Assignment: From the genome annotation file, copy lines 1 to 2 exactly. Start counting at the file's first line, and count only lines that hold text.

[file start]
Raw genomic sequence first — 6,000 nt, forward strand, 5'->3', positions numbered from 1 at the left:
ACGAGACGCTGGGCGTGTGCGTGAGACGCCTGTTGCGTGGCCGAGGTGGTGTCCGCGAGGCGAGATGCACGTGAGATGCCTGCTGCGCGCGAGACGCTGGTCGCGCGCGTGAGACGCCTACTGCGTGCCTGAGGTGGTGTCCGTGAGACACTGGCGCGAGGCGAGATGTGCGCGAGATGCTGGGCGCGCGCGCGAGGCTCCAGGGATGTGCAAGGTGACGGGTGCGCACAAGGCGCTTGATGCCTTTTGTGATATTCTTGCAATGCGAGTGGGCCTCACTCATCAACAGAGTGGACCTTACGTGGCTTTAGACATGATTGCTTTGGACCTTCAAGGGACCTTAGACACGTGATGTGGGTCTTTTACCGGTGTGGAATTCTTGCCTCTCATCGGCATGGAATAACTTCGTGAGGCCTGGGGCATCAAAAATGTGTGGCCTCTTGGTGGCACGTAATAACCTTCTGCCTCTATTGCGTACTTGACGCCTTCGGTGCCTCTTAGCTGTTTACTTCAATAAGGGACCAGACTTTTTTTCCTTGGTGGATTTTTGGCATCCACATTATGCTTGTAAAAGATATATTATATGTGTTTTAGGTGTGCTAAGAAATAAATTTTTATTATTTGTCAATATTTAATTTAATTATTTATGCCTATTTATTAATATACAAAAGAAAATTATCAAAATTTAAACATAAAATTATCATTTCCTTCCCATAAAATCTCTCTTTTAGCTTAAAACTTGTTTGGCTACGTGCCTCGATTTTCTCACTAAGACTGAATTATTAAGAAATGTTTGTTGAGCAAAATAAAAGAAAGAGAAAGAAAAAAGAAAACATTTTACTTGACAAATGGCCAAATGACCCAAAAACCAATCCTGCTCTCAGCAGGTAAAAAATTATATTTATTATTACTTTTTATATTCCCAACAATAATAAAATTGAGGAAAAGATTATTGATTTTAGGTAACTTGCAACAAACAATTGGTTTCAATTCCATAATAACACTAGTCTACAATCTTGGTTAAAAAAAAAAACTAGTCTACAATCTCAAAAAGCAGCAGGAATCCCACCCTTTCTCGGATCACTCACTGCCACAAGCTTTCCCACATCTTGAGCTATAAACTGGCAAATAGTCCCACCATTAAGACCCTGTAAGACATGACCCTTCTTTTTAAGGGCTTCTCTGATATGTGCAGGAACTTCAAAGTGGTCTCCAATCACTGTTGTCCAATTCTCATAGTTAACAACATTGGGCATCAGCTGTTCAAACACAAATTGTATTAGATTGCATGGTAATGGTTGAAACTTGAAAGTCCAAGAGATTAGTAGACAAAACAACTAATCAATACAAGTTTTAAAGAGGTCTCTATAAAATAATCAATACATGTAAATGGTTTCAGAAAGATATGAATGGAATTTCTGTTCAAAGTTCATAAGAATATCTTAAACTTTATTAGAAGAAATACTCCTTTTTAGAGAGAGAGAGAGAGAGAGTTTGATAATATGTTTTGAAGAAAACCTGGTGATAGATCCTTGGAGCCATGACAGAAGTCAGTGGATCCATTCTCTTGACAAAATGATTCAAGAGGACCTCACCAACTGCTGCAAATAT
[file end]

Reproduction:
Raw genomic sequence first — 6,000 nt, forward strand, 5'->3', positions numbered from 1 at the left:
ACGAGACGCTGGGCGTGTGCGTGAGACGCCTGTTGCGTGGCCGAGGTGGTGTCCGCGAGGCGAGATGCACGTGAGATGCCTGCTGCGCGCGAGACGCTGGTCGCGCGCGTGAGACGCCTACTGCGTGCCTGAGGTGGTGTCCGTGAGACACTGGCGCGAGGCGAGATGTGCGCGAGATGCTGGGCGCGCGCGCGAGGCTCCAGGGATGTGCAAGGTGACGGGTGCGCACAAGGCGCTTGATGCCTTTTGTGATATTCTTGCAATGCGAGTGGGCCTCACTCATCAACAGAGTGGACCTTACGTGGCTTTAGACATGATTGCTTTGGACCTTCAAGGGACCTTAGACACGTGATGTGGGTCTTTTACCGGTGTGGAATTCTTGCCTCTCATCGGCATGGAATAACTTCGTGAGGCCTGGGGCATCAAAAATGTGTGGCCTCTTGGTGGCACGTAATAACCTTCTGCCTCTATTGCGTACTTGACGCCTTCGGTGCCTCTTAGCTGTTTACTTCAATAAGGGACCAGACTTTTTTTCCTTGGTGGATTTTTGGCATCCACATTATGCTTGTAAAAGATATATTATATGTGTTTTAGGTGTGCTAAGAAATAAATTTTTATTATTTGTCAATATTTAATTTAATTATTTATGCCTATTTATTAATATACAAAAGAAAATTATCAAAATTTAAACATAAAATTATCATTTCCTTCCCATAAAATCTCTCTTTTAGCTTAAAACTTGTTTGGCTACGTGCCTCGATTTTCTCACTAAGACTGAATTATTAAGAAATGTTTGTTGAGCAAAATAAAAGAAAGAGAAAGAAAAAAGAAAACATTTTACTTGACAAATGGCCAAATGACCCAAAAACCAATCCTGCTCTCAGCAGGTAAAAAATTATATTTATTATTACTTTTTATATTCCCAACAATAATAAAATTGAGGAAAAGATTATTGATTTTAGGTAACTTGCAACAAACAATTGGTTTCAATTCCATAATAACACTAGTCTACAATCTTGGTTAAAAAAAAAAACTAGTCTACAATCTCAAAAAGCAGCAGGAATCCCACCCTTTCTCGGATCACTCACTGCCACAAGCTTTCCCACATCTTGAGCTATAAACTGGCAAATAGTCCCACCATTAAGACCCTGTAAGACATGACCCTTCTTTTTAAGGGCTTCTCTGATATGTGCAGGAACTTCAAAGTGGTCTCCAATCACTGTTGTCCAATTCTCATAGTTAACAACATTGGGCATCAGCTGTTCAAACACAAATTGTATTAGATTGCATGGTAATGGTTGAAACTTGAAAGTCCAAGAGATTAGTAGACAAAACAACTAATCAATACAAGTTTTAAAGAGGTCTCTATAAAATAATCAATACATGTAAATGGTTTCAGAAAGATATGAATGGAATTTCTGTTCAAAGTTCATAAGAATATCTTAAACTTTATTAGAAGAAATACTCCTTTTTAGAGAGAGAGAGAGAGAGAGTTTGATAATATGTTTTGAAGAAAACCTGGTGATAGATCCTTGGAGCCATGACAGAAGTCAGTGGATCCATTCTCTTGACAAAATGATTCAAGAGGACCTCACCAACTGCTGCAAATAT